Why the Texas Rangers should strongly consider Joe Kelly in free agency
By Travis Koch
The Texas Rangers are in need of a set up man. They are also in need of an experienced arm within their youthful bullpen. Texas should sign Joe Kelly.
Don’t be fooled by the rather tranquil offseason thus far. Things are sure to pick up in two and a half weeks when the winter meetings take place is Las Vegas. Also, don’t be fooled by the Texas Rangers’ rebuild. Their front office may be more aggressive on the market than rebuilding organizations typically are.
One free agent the Rangers should give a look is reliever Joe Kelly. Kelly of course won a championship with the Boston Red Sox this past season. And he did his part, posting a 0.79 ERA over 11.1 innings, walking no one and striking out 13.
Kelly’s dominant postseason gives him the free agent momentum that he didn’t have after an underwhelming regular season. In the regular season, he pitched to a 4.39 ERA and posted a 1.355 WHIP.
It’s never been a matter of ability with Joe Kelly. He throws about as hard as any relief pitcher in Major League Baseball, as indicated by his average fastball velocity of 98.5 mph in 2018 (per Fangraphs). He also throws more pitches than most relievers, sporting a fastball, slider, curveball and changeup. (There’s a reason he was once a starting pitcher with the St. Louis Cardinals.)
Kelly’s kryptonite, however, is control. He allowed the 16th most walks (32) among relief pitchers last season and ranked in the bottom half in WHIP. Basically, when he commands his pitches, he’s lights out; when he does not, he struggles.
The Texas Rangers should monitor his value and see if they can sign him at a reasonable price. Texas could use an experienced arm in their very young bullpen. Plus, they lack options for the set up role, especially with the uncertainty of Matt Bush.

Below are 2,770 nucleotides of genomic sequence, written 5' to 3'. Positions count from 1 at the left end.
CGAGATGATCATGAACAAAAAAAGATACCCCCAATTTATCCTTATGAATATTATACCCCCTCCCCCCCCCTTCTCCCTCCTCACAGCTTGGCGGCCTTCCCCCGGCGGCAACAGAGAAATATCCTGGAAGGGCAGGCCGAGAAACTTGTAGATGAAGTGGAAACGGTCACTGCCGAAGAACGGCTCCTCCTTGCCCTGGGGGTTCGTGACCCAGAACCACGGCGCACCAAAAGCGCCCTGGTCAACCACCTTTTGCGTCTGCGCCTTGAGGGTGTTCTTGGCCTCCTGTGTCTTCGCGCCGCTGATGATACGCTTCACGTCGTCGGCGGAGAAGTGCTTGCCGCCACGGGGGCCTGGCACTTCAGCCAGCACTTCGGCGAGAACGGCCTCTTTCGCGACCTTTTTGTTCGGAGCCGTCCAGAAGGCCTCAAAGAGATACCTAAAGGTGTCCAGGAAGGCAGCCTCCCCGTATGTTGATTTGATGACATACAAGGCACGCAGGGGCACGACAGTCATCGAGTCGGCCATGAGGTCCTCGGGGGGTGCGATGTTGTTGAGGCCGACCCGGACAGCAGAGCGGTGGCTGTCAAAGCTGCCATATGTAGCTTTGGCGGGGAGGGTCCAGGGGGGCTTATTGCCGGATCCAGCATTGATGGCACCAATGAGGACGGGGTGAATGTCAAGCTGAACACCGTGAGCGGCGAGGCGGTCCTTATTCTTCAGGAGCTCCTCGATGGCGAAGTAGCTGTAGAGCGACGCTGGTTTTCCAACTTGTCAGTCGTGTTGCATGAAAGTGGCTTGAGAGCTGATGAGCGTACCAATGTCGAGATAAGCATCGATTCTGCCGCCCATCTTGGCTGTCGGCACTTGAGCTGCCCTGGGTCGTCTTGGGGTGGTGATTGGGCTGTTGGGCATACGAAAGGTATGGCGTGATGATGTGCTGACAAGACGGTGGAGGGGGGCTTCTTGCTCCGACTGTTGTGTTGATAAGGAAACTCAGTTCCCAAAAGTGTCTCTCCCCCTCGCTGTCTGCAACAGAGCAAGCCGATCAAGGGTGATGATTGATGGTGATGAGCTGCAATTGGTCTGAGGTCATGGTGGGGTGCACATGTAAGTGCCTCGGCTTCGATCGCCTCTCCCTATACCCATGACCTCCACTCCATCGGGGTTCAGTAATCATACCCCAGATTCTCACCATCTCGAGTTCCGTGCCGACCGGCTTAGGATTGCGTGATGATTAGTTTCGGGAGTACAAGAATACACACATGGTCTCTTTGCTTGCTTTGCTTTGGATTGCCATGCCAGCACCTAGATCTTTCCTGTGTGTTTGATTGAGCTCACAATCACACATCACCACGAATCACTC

How much would Joe Kelly cost?
Looking at last year’s market, three comps stand out…
Brandon Morrow signed with the Cubs on a two-year, $21 million contract, Brandon Kintzler signed with the Nats on a two-year, $10 million contract, and Wade Davis signed with the Rockies on three years, $52 million.
All three were older than Kelly (30) at the time of free agency. Davis is an elite closer so he stands significantly more valuable than Kelly. In fact, Davis’ contract with the Rockies is the largest for a relief pitcher in MLB history.
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Kintzler was acquired by the Nationals as a set up man in 2017 before they resigned him in ’18. He’s had a solid career, but he doesn’t, or didn’t, hold the type of value that Kelly will hold this free agency. Moreover, Kelly is has more talent and he is a much bigger name.
Brandon Morrow was a set up man with the Dodgers prior to being signed by the Cubs as their new closer. He had a dominant 2017 postseason with L.A., leading to a healthy contract from the Cubs. Remember, Joe Kelly is coming off a dominant postseason.
Comparing Kelly to those three, his situation is most similar to Morrow’s. Two years, $21 million is in the ballpark of what Kelly will likely get this offseason. He made just $3.825 million with Boston this past season.
It’s uncommon for relief pitchers to earn contracts greater than two years because they are often seen as interchangeable. Relievers are similar to NFL running backs…great for a few years, but eventually a younger, fresher back will come along in the draft and takeover.
Could the Texas Rangers offer Kelly three years? I could see it. He’s still young and he’s shown no signs of regression. Again, it’s not a common move, but that may be what it takes to pull him away from the rest of the market.
Joe Kelly voiced his desires to return to the Boston Red Sox. You certainly can’t blame him, however, the desires would have to be mutual. The Red Sox might have to break the bank to re-sign Craig Kimbrel and Nathan Eovaldi; therefore, they might not have enough leftover to spend on Kelly.